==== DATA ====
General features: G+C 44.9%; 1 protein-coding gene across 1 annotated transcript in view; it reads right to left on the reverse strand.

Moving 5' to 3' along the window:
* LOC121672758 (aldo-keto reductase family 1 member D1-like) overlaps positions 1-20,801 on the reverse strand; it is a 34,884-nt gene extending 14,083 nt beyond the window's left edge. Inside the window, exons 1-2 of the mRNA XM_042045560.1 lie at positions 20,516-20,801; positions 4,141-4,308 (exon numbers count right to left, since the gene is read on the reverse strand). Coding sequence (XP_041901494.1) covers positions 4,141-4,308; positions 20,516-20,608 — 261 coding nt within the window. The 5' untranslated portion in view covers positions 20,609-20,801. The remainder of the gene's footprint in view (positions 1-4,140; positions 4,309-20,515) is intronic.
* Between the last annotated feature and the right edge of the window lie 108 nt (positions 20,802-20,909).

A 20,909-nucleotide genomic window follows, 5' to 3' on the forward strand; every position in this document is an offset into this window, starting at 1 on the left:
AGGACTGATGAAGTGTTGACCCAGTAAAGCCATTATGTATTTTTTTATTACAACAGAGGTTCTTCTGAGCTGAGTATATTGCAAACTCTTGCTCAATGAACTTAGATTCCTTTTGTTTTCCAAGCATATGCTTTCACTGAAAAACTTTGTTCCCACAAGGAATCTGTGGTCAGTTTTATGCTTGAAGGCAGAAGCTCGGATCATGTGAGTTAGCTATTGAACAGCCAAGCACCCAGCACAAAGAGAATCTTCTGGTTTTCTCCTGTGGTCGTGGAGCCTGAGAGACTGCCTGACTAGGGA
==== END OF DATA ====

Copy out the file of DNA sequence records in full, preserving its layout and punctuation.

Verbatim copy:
General features: G+C 44.9%; 1 protein-coding gene across 1 annotated transcript in view; it reads right to left on the reverse strand.

Moving 5' to 3' along the window:
* LOC121672758 (aldo-keto reductase family 1 member D1-like) overlaps positions 1-20,801 on the reverse strand; it is a 34,884-nt gene extending 14,083 nt beyond the window's left edge. Inside the window, exons 1-2 of the mRNA XM_042045560.1 lie at positions 20,516-20,801; positions 4,141-4,308 (exon numbers count right to left, since the gene is read on the reverse strand). Coding sequence (XP_041901494.1) covers positions 4,141-4,308; positions 20,516-20,608 — 261 coding nt within the window. The 5' untranslated portion in view covers positions 20,609-20,801. The remainder of the gene's footprint in view (positions 1-4,140; positions 4,309-20,515) is intronic.
* Between the last annotated feature and the right edge of the window lie 108 nt (positions 20,802-20,909).

A 20,909-nucleotide genomic window follows, 5' to 3' on the forward strand; every position in this document is an offset into this window, starting at 1 on the left:
AGGACTGATGAAGTGTTGACCCAGTAAAGCCATTATGTATTTTTTTATTACAACAGAGGTTCTTCTGAGCTGAGTATATTGCAAACTCTTGCTCAATGAACTTAGATTCCTTTTGTTTTCCAAGCATATGCTTTCACTGAAAAACTTTGTTCCCACAAGGAATCTGTGGTCAGTTTTATGCTTGAAGGCAGAAGCTCGGATCATGTGAGTTAGCTATTGAACAGCCAAGCACCCAGCACAAAGAGAATCTTCTGGTTTTCTCCTGTGGTCGTGGAGCCTGAGAGACTGCCTGACTAGGGA